Diners at Kingsport restaurant could have been exposed to Hepatitis A

J. H. Osborne • Apr 2, 2019 at 4:38 PM

KINGSPORT — Sullivan County Regional Health Department officials confirmed Tuesday that an employee working at McAlister’s Deli, 2003 N. Eastman Road, has been diagnosed with acute hepatitis A. Persons who ate at the restaurant from March 11-27 should contact the department for more information.

McAlister’s Deli has been proactive and supportive in protecting the public’s health, according to an SCRHD press release, which included the following information:

• The franchise is cooperating with the health department and has taken preventative measures, including closing for a thorough cleaning and requiring the vaccination of all employees to ensure a clean and safe environment.

• The hepatitis A vaccine is safe, effective, and well tolerated. It is the best protection against the hepatitis A virus. Additional protective measures, such as immune globulin injections, may be recommended for certain people.

• The health department will offer free hepatitis A vaccine at both its locations: 154 Blountville Bypass, Blountville; and 1041 E. Sullivan St., Kingsport.

• Symptoms of hepatitis A are fatigue, decreased appetite, stomach pain, nausea, darkened urine, pale stools and jaundice (yellowing of the skin and eyes). People can become ill 15 to 50 days after being exposed to the virus. Anyone experiencing symptoms should seek medical attention.

• Hepatitis A usually spreads by the fecal-oral route through ingestion of contaminated food or drinks, close person-to-person contact with an infected person, and recreational drug use, particularly intravenous drugs. The best ways to prevent hepatitis A infection are to get vaccinated and to practice good handwashing to remove germs.

The following information is from the Centers for Disease Control and Prevention:

What is hepatitis?

Hepatitis means inflammation of the liver. When the liver is inflamed or damaged, its function can be affected. Heavy alcohol use, toxins, some medications and certain medical conditions can cause hepatitis, but a virus often causes it. In the United States, the most common hepatitis viruses are the hepatitis A virus, hepatitis B virus, and hepatitis C virus.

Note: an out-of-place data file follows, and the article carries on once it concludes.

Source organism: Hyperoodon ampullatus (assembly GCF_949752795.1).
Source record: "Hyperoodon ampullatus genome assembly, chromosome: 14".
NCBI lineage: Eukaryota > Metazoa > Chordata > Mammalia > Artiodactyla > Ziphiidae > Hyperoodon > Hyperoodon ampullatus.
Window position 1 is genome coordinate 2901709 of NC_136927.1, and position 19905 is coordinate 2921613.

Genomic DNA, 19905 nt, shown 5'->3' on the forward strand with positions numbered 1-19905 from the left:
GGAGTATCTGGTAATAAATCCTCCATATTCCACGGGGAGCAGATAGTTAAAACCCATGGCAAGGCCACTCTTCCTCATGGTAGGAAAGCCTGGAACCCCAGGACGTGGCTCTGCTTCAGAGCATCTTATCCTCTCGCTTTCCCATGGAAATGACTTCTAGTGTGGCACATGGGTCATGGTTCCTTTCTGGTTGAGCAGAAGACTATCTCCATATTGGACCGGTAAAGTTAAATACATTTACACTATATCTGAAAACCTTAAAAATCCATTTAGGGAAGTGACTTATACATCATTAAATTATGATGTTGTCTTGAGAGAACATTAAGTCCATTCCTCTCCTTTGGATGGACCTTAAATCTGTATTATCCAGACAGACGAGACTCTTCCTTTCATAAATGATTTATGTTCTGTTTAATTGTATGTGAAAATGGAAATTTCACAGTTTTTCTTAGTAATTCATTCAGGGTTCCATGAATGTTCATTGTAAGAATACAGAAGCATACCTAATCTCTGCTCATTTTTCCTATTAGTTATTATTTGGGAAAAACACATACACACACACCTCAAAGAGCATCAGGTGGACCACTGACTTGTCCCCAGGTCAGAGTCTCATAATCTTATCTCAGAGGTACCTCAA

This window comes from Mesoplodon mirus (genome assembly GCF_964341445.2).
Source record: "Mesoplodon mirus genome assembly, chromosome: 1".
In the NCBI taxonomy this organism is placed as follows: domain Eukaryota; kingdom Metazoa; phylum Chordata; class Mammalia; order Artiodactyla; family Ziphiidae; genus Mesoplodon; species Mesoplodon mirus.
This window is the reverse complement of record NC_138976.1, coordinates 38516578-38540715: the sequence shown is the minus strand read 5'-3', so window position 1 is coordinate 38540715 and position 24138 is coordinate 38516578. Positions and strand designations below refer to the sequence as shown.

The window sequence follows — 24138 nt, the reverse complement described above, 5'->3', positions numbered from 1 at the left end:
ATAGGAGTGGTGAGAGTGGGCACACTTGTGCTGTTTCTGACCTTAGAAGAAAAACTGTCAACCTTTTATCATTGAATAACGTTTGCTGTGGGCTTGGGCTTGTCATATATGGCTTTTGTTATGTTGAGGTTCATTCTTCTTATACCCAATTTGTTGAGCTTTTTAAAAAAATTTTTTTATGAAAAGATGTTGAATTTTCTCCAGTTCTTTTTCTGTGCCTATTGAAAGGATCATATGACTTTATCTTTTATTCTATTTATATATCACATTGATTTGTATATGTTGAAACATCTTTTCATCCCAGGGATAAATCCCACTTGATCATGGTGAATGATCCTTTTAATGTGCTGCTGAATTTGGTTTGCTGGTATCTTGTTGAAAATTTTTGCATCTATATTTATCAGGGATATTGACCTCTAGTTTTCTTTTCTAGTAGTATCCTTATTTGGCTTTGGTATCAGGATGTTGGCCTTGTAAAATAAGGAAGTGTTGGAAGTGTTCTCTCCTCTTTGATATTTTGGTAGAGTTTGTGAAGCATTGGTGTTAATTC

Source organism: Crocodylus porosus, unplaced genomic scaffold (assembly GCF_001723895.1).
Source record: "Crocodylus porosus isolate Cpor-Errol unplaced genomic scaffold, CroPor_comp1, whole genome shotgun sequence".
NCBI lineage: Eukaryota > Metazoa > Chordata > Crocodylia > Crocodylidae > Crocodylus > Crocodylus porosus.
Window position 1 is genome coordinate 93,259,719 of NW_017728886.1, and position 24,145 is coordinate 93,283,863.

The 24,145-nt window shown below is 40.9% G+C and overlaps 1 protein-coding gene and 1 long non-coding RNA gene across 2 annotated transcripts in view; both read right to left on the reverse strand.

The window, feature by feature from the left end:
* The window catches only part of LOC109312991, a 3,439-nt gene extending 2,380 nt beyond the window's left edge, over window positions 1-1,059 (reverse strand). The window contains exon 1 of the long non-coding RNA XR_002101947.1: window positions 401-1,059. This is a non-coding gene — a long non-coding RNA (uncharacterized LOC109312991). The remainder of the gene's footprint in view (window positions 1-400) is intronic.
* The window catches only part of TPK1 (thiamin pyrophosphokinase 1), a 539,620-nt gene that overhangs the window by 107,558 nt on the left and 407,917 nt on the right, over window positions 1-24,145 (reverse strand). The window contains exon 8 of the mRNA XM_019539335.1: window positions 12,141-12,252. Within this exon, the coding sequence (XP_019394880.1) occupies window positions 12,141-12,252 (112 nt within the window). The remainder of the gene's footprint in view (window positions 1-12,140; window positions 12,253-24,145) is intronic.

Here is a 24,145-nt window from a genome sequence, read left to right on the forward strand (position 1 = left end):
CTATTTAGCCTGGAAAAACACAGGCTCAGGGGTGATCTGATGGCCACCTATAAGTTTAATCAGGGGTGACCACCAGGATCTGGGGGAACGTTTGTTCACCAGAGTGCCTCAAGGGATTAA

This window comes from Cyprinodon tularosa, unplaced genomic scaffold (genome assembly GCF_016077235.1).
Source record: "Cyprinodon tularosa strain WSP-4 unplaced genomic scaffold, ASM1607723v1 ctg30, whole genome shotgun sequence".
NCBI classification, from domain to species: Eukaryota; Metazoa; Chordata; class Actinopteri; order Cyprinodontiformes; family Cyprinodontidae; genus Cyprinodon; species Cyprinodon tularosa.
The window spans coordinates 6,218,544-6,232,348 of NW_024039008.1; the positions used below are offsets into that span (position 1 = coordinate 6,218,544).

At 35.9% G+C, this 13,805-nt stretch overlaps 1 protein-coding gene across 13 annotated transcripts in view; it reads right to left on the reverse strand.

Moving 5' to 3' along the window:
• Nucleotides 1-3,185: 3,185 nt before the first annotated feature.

What is hepatitis A?

Hepatitis A is a highly contagious liver infection caused by the hepatitis A virus. It can range from a mild illness lasting a few weeks to a severe illness lasting several months. Although rare, hepatitis A can cause death. Hepatitis A usually spreads when a person unknowingly ingests the virus from objects, food or drinks contaminated by small, undetected amounts of stool from an infected person.

How serious is hepatitis A?

Most people who get hepatitis A feel sick for several weeks, but they usually recover completely and do not have lasting liver damage. In rare cases, hepatitis A can cause liver failure and death; this is more common in people older than 50 and in people with other liver diseases.

How long does the hepatitis A virus survive outside the body?

The hepatitis A virus is able to survive outside the body for months. High temperatures, such as boiling or cooking food or liquids for at least 1 minute at 185°F (85°C), kill the virus, but freezing temperatures do not.

How soon after exposure to hepatitis A will symptoms appear?

If symptoms occur, they usually start appearing four weeks after exposure, but can occur as early as two and as late as seven weeks after exposure. Symptoms usually develop over a period of several days.

How long do hepatitis A symptoms last?

Symptoms usually last less than two months, although some people (10-15 percent) with hepatitis A can have symptoms for as long as six months.

Transmission / exposure

Contamination of food (this can include frozen and undercooked food) by hepatitis A can happen at any point: growing, harvesting, processing, handling and even after cooking. Contamination of food or water is more likely to occur in countries where hepatitis A is common and in areas where there are poor sanitary conditions or poor personal hygiene. In the United States, chlorination of water kills hepatitis A virus that enters the water supply. The Food and Drug Administration (FDA) routinely monitors natural bodies of water used for recreation for fecal contamination so there is no need for monitoring for hepatitis A virus specifically.

Postexposure prophylaxis (PEP)

PEP refers to trying to prevent or treat a disease after an exposure. For hepatitis A, postexposure prophylaxis is an injection of either hepatitis A vaccine or immune globulin. However, the vaccine or immune globulin is only effective in preventing hepatitis A if given within the first two weeks after exposure.

For more information, visit sullivanhealth.org, or call (423) 279-2777.